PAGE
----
Kony 2012 is not an aberration. It is the inevitable next step in a trend among charities and advocacy groups trying to connect distant disasters with donors, voters and policymakers in the west. That is laudable. But a consequence is that it has confused causes and effects, spawning a new breed of campaigner that measures success in terms of hits, letters sent, wristbands sold, T-shirts worn, videos watched, tweets retweeted – and untruths spread. It is a form of charity that seems to have become more about salving consciences than actually helping people.
The defence is that such actions raise awareness. True. They do. And it turns a foreign disaster in a faraway land into one that matters in Congress or Parliament. (Foreigners, of course, don’t vote. People who buy their T-shirts new do.)
But what is the point if the simplistic slogan on a dog bowl or G-string is based on a flawed analysis? The danger is that you build a mass movement that writes letters to MPs, builds pressure for a course of action – but the course of action fails because of its basis in a misleading analysis.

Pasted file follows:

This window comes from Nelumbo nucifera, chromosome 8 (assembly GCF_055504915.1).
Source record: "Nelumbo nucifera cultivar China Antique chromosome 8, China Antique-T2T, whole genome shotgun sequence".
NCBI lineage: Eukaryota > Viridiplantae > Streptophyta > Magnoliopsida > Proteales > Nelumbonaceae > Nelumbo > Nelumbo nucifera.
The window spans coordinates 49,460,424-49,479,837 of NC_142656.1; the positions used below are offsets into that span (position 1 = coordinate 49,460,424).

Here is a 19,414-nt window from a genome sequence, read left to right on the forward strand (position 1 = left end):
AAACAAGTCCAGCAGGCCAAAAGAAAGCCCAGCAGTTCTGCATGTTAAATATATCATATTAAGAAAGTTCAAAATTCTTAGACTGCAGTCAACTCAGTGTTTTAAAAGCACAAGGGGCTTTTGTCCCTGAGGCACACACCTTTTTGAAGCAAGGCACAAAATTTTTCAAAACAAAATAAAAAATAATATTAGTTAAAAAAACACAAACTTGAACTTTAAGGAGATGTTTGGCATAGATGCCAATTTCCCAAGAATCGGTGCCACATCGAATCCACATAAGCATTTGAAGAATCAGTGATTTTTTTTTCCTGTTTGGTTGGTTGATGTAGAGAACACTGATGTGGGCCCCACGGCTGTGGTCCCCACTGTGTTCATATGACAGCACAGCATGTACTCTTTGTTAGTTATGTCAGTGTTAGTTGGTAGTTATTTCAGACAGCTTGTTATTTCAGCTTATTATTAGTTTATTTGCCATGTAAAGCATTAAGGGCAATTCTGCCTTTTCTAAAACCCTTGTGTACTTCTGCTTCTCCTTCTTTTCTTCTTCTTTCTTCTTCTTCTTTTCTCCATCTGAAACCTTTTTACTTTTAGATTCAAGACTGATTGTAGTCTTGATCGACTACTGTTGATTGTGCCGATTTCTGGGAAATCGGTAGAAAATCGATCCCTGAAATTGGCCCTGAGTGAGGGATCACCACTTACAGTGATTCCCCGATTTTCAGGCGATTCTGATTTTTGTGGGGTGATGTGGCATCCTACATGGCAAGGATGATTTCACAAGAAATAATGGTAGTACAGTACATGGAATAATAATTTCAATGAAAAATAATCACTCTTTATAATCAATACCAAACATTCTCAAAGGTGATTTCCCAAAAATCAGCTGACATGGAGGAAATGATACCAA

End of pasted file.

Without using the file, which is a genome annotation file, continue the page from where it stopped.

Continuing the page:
Save Darfur is the example I know best. The movement did an incredible job of mobilising popular support, helped have President Omar al-Bashir indicted at the International Criminal Court and pushed for a failing African Union peacekeeping force to be rehatted in United Nations blue. And you know what? Darfur hasn’t been saved. They were the wrong solutions.
All that awareness. All that goodwill. Wasted.
Sadly this has now become the model. Tweets, wristbands and charity singles rule. Will it raise awareness? Yes. Will it make a difference? No. Does anyone care? No. We’ve all shown the world how much we care. And got a nice new T-shirt.